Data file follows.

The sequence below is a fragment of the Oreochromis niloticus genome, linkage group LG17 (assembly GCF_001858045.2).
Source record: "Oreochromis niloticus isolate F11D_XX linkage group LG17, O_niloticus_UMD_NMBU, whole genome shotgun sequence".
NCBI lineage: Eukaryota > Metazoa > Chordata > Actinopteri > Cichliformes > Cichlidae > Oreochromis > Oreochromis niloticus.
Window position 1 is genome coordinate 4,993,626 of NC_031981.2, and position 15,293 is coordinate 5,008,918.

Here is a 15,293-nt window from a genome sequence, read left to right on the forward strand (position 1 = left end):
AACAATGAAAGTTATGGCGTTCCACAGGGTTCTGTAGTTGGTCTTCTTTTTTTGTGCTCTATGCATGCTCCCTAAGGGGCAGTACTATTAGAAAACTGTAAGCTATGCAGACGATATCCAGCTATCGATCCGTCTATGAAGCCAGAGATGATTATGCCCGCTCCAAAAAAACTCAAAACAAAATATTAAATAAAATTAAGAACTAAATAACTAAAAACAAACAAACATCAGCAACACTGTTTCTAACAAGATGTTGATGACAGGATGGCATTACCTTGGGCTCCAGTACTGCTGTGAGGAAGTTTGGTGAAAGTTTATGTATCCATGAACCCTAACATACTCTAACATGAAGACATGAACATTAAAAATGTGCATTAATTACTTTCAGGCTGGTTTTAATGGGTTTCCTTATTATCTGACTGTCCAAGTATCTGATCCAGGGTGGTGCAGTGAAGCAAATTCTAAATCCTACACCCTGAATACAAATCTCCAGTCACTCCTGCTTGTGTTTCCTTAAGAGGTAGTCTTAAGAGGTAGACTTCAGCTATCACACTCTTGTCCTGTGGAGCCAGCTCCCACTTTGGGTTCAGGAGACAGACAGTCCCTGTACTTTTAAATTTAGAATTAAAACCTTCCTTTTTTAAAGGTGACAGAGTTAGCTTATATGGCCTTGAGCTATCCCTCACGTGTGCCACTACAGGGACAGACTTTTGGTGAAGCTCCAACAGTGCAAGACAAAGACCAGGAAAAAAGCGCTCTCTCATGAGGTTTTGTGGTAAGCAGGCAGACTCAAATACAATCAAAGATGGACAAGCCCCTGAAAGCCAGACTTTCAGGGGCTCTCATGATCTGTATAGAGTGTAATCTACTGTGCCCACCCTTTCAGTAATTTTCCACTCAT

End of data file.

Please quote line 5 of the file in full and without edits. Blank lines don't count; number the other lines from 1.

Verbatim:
Here is a 15,293-nt window from a genome sequence, read left to right on the forward strand (position 1 = left end):